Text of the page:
Kneeling chairs position you with an open hip angle.

Be sure to balance your torso forward of your hips in your kneeling chair. If you shift your torso backward you will slump.

Our recommendations
  • Some people can use a kneeling chair comfortably for computer work; others cannot. In fact, most cannot.
  • We recommend kneeling chairs for short-term tasks requiring forward reach or a fine hand-manipulative task, for example, writing with pen and paper, eating at a table, sewing.
  • We discourage the use of kneeling chairs for prolonged sitting, particularly if you are tall and cannot find a kneeling chair that accommodates your leg length.
Pros
  1. Kneeling chairs position you with an open hip angle. This eases your hips forward to encourage an upright posture, aligning your back, shoulders and neck.
  2. Kneeling chairs reduce low back or neck pain for some people.
  3. Kneeling chairs make forward-reaching tasks easier.
Cons
  1. Kneeling chairs confine your legs to one position, which can increase pressures under the knee cap and slow circulation to the legs.
  2. Kneeling chairs prevent you from using your feet to scoot around and navigate your work area.
  3. Kneeling chairs can be tricky to get in and out of.
How to fit a kneeling chair
  • Distance between seat and knee-pad. Kneeling chairs should offer enough leg room to allow you to get in and out easily, and to allow a comfortable amount of knee bend.

    Make sure your knee-bend is not forced to the max. Some folks have more knee-bend available (a.k.a. "knee flexion") than others. A good test is to see if you can still lift your lower shin-bone off the knee pad when you are in the chair.


    Most kneeling chairs on the market today (including those on our website) fit shorter folks best (i.e., under 5'9"). Taller folks find their legs are cramped in most kneeling chairs, which can produce pressures on the knees and impair circulation in the legs.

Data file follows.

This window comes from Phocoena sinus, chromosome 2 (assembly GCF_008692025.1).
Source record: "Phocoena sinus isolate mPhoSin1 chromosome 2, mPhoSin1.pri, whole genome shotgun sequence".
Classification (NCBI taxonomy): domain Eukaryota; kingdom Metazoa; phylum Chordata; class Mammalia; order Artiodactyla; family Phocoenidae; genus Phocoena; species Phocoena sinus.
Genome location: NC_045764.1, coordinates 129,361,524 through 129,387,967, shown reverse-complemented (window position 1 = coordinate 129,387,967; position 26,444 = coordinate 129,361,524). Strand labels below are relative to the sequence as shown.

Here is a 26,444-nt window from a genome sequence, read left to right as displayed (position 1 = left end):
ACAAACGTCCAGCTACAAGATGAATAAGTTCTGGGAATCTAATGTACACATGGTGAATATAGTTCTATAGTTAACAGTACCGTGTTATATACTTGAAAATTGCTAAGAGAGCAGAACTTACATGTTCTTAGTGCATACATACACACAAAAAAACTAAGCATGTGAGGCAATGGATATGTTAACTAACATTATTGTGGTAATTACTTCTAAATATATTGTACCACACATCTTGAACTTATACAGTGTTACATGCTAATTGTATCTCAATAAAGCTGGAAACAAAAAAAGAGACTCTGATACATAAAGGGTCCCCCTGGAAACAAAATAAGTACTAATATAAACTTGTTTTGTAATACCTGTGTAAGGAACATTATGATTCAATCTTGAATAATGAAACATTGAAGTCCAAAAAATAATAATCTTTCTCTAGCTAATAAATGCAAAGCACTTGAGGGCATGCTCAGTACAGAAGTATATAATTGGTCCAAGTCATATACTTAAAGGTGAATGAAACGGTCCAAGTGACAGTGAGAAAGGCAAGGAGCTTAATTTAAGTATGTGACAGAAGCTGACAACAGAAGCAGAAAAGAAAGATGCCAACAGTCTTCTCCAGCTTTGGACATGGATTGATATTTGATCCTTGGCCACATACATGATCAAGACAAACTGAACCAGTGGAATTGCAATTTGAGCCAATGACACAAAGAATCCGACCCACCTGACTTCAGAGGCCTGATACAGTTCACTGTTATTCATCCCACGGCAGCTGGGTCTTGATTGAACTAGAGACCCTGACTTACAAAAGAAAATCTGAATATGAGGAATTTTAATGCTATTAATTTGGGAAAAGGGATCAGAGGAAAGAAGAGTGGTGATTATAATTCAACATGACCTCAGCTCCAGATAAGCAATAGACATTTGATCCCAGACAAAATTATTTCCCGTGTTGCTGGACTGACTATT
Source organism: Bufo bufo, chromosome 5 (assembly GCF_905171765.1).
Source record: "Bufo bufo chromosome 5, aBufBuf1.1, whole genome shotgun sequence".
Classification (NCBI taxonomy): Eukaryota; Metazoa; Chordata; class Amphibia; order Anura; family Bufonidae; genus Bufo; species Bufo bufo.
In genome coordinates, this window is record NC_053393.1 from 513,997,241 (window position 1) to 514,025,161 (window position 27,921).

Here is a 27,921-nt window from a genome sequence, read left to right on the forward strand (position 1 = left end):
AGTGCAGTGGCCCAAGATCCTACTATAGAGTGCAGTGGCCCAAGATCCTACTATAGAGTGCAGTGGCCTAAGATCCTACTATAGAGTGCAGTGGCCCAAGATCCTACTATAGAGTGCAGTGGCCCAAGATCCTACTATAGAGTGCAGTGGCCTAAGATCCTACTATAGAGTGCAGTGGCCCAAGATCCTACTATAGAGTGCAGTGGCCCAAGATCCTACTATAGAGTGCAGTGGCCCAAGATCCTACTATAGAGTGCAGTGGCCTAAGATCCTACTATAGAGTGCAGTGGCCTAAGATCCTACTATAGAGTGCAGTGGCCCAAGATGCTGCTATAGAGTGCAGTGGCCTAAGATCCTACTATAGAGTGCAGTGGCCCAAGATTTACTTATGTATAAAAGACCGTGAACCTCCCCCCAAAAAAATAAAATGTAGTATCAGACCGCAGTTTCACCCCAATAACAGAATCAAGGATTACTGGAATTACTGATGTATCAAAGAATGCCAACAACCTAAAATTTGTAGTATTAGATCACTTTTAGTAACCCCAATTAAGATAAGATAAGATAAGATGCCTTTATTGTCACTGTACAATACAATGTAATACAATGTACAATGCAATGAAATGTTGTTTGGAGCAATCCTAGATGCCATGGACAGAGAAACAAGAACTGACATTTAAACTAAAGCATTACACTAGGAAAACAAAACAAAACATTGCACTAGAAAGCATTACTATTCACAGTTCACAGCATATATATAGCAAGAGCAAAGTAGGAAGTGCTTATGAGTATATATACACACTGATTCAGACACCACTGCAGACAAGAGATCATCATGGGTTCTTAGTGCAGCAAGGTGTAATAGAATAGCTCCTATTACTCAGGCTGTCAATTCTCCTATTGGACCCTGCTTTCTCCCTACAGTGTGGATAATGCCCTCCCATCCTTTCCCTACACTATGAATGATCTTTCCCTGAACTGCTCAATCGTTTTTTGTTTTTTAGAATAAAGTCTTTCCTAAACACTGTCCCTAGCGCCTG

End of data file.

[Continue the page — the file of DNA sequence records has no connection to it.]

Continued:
Back in the 1970's there were kneeling chair available for taller people. Unfortunately, they didn't sell in sufficient numbers to support their manufacture, and they were pulled from the market.

  • Seat width. Your seat should be wider than your hips, to allow space for movement and clothing.

  • Seat angle. The greater the forward slope of the seat, the more erect your posture. We recommend a forward seat slope of at least 25°, but that can be hard to find.

  • Backrest option. Backrests are unnecessary on a properly fitted kneeling chair. The forward seat angle encourages an erect posture without a backrest.

  • Seat adjustments. In an ideal world, a kneeling chair would offer separate seat-height and seat-angle adjustment. In reality, few kneeling chairs offer much of either, and those that do combine seat-angle and seat-height adjustments (e.g., raising the seat also produces greater forward seat slope, and vise versa.

    Non-swivel kneeling chairs offer more adjustment in seat-slope and seat-to-knee distance than swivel models, but when you adjust the seat higher you also increase the seat slope.

    Taller folks usually fit non-swivel kneeling chairs better. Shorter folks can generally use either swivel or non-swivel models.

    In years past we had kneeling chairs that offered both swivel and seat-slope and seat-to-knee-distance adjustments. However, they didn't sell in sufficient numbers to support their manufacture and were discontinued by the manufacturer.

  • Swivel. If your kneeling chair does not swivel, make sure your work is positioned directly in front of you so you won't tweak your back trying to twist and reach.